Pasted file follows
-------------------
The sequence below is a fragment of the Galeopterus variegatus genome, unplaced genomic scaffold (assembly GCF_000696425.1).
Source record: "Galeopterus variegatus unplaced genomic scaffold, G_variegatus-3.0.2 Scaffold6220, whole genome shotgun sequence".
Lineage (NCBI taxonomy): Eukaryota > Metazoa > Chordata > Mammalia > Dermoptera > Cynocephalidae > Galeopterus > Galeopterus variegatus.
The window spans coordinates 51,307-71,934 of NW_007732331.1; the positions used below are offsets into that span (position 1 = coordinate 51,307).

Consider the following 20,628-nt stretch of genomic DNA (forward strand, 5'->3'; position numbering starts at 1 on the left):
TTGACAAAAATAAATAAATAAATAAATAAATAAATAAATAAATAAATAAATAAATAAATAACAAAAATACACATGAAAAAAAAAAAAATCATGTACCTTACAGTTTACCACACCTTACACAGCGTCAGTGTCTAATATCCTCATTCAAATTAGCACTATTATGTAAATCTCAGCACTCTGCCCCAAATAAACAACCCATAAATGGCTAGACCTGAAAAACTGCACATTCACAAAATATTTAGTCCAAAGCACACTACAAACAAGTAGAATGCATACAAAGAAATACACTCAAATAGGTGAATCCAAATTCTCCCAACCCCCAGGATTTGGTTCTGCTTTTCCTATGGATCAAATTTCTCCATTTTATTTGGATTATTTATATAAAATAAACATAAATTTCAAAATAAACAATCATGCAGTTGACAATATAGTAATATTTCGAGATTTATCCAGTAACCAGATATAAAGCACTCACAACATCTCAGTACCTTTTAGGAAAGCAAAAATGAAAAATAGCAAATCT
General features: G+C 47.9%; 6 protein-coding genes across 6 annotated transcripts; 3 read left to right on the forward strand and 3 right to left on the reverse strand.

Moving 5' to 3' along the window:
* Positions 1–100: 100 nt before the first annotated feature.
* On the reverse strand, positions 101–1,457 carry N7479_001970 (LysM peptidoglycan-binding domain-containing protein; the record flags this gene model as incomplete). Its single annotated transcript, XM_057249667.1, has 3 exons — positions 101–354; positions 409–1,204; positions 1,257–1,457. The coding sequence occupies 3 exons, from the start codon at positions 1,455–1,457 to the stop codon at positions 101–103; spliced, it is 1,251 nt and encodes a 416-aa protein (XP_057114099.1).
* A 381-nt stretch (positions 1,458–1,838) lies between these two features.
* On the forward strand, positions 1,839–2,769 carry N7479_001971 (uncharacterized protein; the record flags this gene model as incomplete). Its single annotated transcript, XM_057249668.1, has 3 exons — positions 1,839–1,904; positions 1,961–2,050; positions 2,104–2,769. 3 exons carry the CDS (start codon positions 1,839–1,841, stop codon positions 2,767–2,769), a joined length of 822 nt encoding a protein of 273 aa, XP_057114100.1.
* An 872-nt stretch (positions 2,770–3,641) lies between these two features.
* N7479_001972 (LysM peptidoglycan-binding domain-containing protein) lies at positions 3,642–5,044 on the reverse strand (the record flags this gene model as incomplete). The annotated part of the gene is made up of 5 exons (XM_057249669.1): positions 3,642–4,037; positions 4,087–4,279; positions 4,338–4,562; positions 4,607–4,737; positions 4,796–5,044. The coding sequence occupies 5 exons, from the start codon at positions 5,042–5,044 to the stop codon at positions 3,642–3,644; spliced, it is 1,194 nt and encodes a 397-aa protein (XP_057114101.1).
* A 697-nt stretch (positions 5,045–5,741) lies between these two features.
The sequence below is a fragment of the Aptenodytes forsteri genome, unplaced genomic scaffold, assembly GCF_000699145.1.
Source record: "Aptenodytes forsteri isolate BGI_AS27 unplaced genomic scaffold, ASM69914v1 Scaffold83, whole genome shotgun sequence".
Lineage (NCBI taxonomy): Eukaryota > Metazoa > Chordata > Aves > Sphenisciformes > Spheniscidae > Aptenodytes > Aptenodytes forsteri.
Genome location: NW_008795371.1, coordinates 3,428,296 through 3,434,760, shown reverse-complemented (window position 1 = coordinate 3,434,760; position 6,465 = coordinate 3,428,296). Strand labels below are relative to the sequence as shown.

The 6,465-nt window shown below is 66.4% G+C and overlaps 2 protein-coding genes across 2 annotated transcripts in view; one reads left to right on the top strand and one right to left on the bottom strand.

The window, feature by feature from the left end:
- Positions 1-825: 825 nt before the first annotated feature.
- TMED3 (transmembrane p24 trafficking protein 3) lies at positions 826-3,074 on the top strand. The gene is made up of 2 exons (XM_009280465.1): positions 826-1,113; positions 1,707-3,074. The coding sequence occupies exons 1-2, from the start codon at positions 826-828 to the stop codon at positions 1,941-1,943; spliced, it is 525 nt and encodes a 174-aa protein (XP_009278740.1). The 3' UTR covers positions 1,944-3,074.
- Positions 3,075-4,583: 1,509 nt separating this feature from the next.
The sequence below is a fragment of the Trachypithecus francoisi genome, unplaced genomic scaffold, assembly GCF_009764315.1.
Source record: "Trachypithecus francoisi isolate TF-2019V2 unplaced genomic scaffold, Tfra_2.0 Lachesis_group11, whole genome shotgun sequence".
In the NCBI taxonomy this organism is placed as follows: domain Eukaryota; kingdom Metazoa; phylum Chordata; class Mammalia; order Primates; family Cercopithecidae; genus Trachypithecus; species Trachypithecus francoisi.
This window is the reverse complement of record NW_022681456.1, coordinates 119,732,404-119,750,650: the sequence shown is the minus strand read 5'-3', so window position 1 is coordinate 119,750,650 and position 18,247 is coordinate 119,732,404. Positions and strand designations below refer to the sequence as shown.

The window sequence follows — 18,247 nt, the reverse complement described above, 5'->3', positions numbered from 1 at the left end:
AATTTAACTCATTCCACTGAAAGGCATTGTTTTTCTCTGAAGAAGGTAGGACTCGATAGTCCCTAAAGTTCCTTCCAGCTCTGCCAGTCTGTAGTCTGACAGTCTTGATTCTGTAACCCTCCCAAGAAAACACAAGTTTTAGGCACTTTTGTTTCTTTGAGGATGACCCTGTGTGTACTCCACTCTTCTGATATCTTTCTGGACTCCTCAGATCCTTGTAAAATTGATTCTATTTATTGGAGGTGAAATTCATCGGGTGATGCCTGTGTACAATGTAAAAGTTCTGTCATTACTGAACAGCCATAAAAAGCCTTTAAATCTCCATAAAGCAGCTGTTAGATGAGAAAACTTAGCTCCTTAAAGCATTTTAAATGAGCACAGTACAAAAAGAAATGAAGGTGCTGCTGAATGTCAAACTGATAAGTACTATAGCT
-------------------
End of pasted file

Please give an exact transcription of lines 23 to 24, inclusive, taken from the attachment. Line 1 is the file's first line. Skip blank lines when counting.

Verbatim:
- TMED3 (transmembrane p24 trafficking protein 3) lies at positions 826-3,074 on the top strand. The gene is made up of 2 exons (XM_009280465.1): positions 826-1,113; positions 1,707-3,074. The coding sequence occupies exons 1-2, from the start codon at positions 826-828 to the stop codon at positions 1,941-1,943; spliced, it is 525 nt and encodes a 174-aa protein (XP_009278740.1). The 3' UTR covers positions 1,944-3,074.
- Positions 3,075-4,583: 1,509 nt separating this feature from the next.